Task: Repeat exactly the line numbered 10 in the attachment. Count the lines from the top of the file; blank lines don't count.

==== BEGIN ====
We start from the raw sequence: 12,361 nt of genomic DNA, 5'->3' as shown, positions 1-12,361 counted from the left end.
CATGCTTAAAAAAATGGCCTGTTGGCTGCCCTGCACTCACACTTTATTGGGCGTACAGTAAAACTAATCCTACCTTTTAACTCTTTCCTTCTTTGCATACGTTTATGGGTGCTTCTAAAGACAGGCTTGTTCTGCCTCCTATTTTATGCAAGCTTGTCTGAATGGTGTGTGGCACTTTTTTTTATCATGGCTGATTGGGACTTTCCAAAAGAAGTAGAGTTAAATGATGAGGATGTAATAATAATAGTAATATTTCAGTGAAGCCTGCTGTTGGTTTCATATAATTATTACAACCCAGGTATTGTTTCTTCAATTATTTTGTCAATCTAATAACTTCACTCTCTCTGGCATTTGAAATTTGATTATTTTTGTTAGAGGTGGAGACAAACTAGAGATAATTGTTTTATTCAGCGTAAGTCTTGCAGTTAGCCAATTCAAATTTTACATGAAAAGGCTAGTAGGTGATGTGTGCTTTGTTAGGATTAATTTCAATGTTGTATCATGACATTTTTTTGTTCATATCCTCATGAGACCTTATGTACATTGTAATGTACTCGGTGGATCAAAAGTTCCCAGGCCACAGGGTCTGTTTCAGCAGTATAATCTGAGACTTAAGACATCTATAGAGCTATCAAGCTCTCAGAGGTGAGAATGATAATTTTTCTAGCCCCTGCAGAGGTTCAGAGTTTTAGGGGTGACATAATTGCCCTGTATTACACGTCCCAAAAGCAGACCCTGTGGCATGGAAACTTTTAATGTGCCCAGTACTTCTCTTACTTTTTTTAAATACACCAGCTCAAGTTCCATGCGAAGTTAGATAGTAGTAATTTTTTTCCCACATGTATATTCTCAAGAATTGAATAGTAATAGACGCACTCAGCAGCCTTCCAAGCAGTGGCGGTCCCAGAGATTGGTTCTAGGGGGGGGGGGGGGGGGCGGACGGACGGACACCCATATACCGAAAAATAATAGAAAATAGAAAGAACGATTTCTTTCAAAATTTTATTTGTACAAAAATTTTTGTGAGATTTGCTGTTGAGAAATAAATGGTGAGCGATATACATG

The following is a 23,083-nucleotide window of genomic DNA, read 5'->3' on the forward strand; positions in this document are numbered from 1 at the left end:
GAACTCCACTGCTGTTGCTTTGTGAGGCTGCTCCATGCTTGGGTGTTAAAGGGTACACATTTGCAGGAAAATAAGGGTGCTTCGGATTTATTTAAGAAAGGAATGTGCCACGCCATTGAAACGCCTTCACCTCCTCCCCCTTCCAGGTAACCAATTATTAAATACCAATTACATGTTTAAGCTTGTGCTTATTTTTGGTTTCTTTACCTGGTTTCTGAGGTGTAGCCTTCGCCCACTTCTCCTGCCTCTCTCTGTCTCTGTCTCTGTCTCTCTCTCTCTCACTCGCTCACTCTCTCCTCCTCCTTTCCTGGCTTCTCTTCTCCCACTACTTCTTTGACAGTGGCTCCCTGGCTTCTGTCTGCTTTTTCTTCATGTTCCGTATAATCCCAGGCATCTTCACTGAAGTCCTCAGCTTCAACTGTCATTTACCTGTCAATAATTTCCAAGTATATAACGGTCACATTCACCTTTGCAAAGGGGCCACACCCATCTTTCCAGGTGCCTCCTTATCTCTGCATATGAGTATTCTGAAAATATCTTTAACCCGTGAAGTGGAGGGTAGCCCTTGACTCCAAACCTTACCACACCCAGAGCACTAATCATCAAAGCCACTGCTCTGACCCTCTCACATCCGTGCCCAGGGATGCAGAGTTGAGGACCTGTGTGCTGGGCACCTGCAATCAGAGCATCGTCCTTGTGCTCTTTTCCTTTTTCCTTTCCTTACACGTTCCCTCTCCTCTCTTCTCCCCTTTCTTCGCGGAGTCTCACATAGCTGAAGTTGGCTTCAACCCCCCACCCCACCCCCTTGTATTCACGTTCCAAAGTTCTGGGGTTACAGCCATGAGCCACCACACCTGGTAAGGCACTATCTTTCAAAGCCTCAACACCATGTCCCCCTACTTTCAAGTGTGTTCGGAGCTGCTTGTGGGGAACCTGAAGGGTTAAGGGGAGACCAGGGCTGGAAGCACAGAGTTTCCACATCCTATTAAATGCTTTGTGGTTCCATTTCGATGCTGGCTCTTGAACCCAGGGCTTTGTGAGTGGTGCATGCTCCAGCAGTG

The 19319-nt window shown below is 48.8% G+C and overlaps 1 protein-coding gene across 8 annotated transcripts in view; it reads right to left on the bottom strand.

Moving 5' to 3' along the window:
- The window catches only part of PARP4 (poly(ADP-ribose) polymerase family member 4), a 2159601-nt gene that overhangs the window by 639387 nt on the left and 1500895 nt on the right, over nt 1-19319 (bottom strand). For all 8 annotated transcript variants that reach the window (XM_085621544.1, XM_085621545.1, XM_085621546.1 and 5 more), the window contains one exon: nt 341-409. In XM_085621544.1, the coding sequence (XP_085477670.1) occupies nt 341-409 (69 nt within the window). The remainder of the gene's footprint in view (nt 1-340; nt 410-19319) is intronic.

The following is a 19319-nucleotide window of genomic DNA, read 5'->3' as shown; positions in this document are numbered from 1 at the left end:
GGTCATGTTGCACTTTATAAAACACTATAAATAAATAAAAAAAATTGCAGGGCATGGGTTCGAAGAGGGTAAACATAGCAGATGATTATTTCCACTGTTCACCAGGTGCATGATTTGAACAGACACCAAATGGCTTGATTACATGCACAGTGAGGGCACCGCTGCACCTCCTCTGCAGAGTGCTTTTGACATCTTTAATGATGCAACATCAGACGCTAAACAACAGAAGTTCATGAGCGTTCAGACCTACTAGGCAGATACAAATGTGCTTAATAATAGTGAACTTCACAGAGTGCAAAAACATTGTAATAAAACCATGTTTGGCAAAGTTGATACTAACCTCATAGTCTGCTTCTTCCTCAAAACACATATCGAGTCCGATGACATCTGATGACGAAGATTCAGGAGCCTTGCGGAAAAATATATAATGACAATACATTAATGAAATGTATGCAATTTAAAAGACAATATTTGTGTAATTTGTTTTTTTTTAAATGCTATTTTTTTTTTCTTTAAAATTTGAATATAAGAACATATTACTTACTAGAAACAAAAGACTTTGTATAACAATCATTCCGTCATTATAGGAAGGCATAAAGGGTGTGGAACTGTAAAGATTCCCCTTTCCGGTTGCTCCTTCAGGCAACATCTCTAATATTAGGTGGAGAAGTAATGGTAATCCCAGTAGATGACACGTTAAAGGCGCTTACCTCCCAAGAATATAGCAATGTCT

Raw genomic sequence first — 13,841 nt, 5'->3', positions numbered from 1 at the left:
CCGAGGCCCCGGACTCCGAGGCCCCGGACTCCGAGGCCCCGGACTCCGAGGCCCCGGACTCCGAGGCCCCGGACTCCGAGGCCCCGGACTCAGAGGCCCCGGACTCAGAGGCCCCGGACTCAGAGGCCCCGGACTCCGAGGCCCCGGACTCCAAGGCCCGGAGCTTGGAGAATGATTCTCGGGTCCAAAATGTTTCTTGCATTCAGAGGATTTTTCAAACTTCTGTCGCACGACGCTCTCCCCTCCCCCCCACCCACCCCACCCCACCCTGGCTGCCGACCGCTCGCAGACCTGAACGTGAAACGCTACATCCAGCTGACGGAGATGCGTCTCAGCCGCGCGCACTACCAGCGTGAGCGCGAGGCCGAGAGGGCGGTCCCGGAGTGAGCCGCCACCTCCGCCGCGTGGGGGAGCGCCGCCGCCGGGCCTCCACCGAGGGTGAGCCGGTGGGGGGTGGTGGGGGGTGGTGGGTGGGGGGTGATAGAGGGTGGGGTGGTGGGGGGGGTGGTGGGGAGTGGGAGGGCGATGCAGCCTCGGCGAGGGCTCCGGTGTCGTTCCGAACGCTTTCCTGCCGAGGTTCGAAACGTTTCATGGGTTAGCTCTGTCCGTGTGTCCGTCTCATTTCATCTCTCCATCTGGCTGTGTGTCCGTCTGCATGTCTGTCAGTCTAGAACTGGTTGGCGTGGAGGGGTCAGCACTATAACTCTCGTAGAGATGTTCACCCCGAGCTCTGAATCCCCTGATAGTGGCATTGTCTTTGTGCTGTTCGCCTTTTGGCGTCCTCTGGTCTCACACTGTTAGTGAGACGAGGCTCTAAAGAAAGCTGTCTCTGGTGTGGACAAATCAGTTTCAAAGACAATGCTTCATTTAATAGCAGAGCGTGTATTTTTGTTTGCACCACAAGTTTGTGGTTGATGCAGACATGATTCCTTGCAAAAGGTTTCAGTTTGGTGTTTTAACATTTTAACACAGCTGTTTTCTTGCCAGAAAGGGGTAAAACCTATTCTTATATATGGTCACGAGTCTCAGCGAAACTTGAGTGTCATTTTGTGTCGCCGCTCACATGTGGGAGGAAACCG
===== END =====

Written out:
Raw genomic sequence first — 13,841 nt, 5'->3', positions numbered from 1 at the left: